We discover the old-world courtesy and values that lie beneath the postcard prettiness of Lucerne
It would hardly be an overstatement to say that Lucerne, even on a gull-grey day, looks like an imaginary land from a children’s book. With its spread-like-a-satin-sheet lake, candy-coloured half-timber homes with painted fronts, fountains that look like elaborate confectionery, medieval bridges, and waterfront promenades, Lucerne wears beauty that is both man-made and natural.
Cities that have water and mountains as carpet and drapes, I have often found, breed an unusual contentment. Bestowed with this natural abundance, there appears little need to get above yourself or put on airs, and people living here are a content, polite and respectful-of-other-people’s-time lot.
The juxtaposition of mountain and water also appears to breed an acceptance of relativity and a tolerance for the different. Sammlung Rosengart’s Picasso collection is tucked amid a cluster of stores selling cowbells and cuckoo-clock souvenir kitsch. The church of Saint Leodegar watches over the city, as it gets its otherwise constrained knickers in a twist at the Fasnacht celebration — a boisterous street carnival that takes place from ‘Dirty Thursday’ in the second week of February. Over the next few days, knots of musicians and revellers dressed as warlocks and witches, beaky birds and goblins take to the streets and get musically loud. Signalling the fact that Lucerne’s a place that can hold its contradictions.
The steadfastness, skill and courage of Swiss mercenary soldiers who served faithfully in armies for centuries are values still on display around town. On doors of homes, for instance, I come across lion door knockers of all shapes and sizes. Little reminders of the loyalty and bravery of the Swiss, that is as much a part of its constructed personality, as are the knives and watches that the people have come to be identified with.
While children may congregate around he Bertel Thorvaldsen sculpture of a dying lion, it is really parents who are moved by the carving that commemorates the hundreds of steadfast Swiss guards who were massacred in 1792 during the French Revolution. Wandering around the very walkable old town, there’s nothing quite like an exploration of a medieval bridge.
The 14th century Chapel Bridge trains you in observation. If you look up as you walk along, you’ll be treated to Heinrich Wagmann’s 17th century triangular roof panels, depicting landmark events from Swiss history and mythology. But you’ll also see that the bridge is a pan-national place. Not unlike the coffee shop, it is a sanctuary, a haven against the elements. I shelter here from the rain. A photographer is taking pictures. A Russian girl is catching 40 winks.
Train on time
Public courtesy is a local treasure. I watch as a series of concerned onlookers enquire to discern if the girl sleeping on the bridge is unwell and in need of anything. Touched by this little tableau, I stroll on to the next bridge, darker, smaller, but as intriguing, with plague paintings by Kaspar Meglinger from 1635.
At first, I linger in the little coffee shops past the bridge, by the cathedral, watching locals keep Swiss time, striding purposefully to appointments. And slowly the land seeps into me like the universe’s own morphing room. And I do as the Swiss do — look at my watch, mark out a train’s precise timetable, and head punctually to the station to catch the train to Mount Pilatus for a ride on the world’s steepest cogwheel railway. Pilatus, like Rigi, for those who came in late, is a mountain that hovers over the area and one of the most highly recommended trips from Lucerne.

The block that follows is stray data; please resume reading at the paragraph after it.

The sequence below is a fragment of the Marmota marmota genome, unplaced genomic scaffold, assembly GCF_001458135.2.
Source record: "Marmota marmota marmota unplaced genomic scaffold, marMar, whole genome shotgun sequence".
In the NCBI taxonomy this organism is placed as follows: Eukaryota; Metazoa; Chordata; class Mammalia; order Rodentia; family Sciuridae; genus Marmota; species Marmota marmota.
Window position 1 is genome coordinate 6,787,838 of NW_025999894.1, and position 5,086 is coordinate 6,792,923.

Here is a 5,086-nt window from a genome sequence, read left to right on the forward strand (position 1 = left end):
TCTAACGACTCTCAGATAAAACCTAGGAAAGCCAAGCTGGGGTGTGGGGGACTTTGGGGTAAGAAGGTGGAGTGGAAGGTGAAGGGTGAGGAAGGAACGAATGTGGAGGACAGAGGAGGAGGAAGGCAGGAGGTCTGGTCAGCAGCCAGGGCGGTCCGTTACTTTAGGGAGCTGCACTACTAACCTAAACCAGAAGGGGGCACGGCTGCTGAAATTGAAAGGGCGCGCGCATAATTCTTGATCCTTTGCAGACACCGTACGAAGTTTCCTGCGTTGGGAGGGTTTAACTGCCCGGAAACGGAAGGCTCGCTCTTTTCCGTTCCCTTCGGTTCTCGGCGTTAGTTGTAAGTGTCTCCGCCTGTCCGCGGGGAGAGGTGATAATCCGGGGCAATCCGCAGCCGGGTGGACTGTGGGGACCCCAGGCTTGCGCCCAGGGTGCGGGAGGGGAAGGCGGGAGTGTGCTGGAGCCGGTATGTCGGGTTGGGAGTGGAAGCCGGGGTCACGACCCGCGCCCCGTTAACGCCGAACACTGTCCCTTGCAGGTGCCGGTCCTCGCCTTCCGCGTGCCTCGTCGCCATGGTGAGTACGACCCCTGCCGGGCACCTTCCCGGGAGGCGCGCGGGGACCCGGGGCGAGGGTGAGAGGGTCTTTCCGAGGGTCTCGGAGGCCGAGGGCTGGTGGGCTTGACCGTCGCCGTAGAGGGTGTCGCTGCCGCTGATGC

Perhaps as thought-provoking as the ride are the obedient dogs alongside their masters waiting in line for the train to arrive. They too are products of a well-mannered land and they linger in the queue with the discreteness of wallflowers, smiling appreciatively up at anyone choosing to drool over them.
Safe as home
Ascending Pilatus is accompanied by a soundtrack of peeling cowbells from the cows grazing the meadows alongside. The sound reminds me that the endemic food here is milk and its every by-product from cream to cheese. There is little doubt that when I get to the top, before I treat myself to walks or get jiggy on tree-climbs graded according to difficulty levels, or lose my heart to shy ibex, I will linger over a bowl of fondue for some much-awaited fortification.
On the cable-car ride down to the station, to catch the train back to Lucerne, in the face of luminous views of mountains with summit chapels, their faces turned heavenwards, I contemplate my weekend. And I conclude that under its fairytale-like outward beauty, there is a pervasive system of values at work, which is as attractive. For although the colour of the sky may change from cobalt to salmon grey in a jiffy, it is always safe for a young attractive girl to curl up on a bridge and fall asleep, as if she were in the confines of her bedroom with the door locked. And that for me is a happily-ever-after ending.
Explore the beautifully preserved Old Town on foot or hire a bicycle at the central railway station.
Visit the Swiss Transport Museum with its collection of planes, trains and automobiles, real and working models.
Drool over The Rosengart Collection, with its Picassos, Cézannes, Chagalls and more.
Take a boat ride to Alpnachstad
Loiter on the Chapel Bridge, reportedly Europe’s oldest wooden bridge.
Swiss watch or timepiece, duh!
Chocolate, of course
Kirsch and Swiss apple cider
Movenpick ice cream
Rosti, made mainly of grated potato
Alpen Pasta, best with apple sauce